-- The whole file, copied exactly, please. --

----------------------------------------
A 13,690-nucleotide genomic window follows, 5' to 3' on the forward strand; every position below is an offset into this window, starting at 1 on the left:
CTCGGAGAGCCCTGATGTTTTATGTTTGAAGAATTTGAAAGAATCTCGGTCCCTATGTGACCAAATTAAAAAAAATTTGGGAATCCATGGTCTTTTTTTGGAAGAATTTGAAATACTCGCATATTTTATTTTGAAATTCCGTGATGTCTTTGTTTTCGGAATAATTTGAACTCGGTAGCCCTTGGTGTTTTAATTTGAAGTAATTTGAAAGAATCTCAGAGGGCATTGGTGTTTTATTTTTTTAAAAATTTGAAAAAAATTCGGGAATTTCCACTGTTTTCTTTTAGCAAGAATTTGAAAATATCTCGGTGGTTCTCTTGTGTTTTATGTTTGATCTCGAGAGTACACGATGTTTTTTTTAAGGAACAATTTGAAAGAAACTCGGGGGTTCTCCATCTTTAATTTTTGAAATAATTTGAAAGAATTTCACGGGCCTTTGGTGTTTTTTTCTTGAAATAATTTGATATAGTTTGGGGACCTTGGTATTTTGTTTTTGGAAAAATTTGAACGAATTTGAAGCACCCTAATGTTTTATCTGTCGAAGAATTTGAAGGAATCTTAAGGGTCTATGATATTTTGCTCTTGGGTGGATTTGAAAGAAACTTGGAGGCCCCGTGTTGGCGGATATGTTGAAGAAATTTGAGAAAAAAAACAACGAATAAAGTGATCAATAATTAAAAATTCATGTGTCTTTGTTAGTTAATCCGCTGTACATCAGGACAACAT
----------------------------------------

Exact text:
A 13,690-nucleotide genomic window follows, 5' to 3' on the forward strand; every position below is an offset into this window, starting at 1 on the left:
CTCGGAGAGCCCTGATGTTTTATGTTTGAAGAATTTGAAAGAATCTCGGTCCCTATGTGACCAAATTAAAAAAAATTTGGGAATCCATGGTCTTTTTTTGGAAGAATTTGAAATACTCGCATATTTTATTTTGAAATTCCGTGATGTCTTTGTTTTCGGAATAATTTGAACTCGGTAGCCCTTGGTGTTTTAATTTGAAGTAATTTGAAAGAATCTCAGAGGGCATTGGTGTTTTATTTTTTTAAAAATTTGAAAAAAATTCGGGAATTTCCACTGTTTTCTTTTAGCAAGAATTTGAAAATATCTCGGTGGTTCTCTTGTGTTTTATGTTTGATCTCGAGAGTACACGATGTTTTTTTTAAGGAACAATTTGAAAGAAACTCGGGGGTTCTCCATCTTTAATTTTTGAAATAATTTGAAAGAATTTCACGGGCCTTTGGTGTTTTTTTCTTGAAATAATTTGATATAGTTTGGGGACCTTGGTATTTTGTTTTTGGAAAAATTTGAACGAATTTGAAGCACCCTAATGTTTTATCTGTCGAAGAATTTGAAGGAATCTTAAGGGTCTATGATATTTTGCTCTTGGGTGGATTTGAAAGAAACTTGGAGGCCCCGTGTTGGCGGATATGTTGAAGAAATTTGAGAAAAAAAACAACGAATAAAGTGATCAATAATTAAAAATTCATGTGTCTTTGTTAGTTAATCCGCTGTACATCAGGACAACAT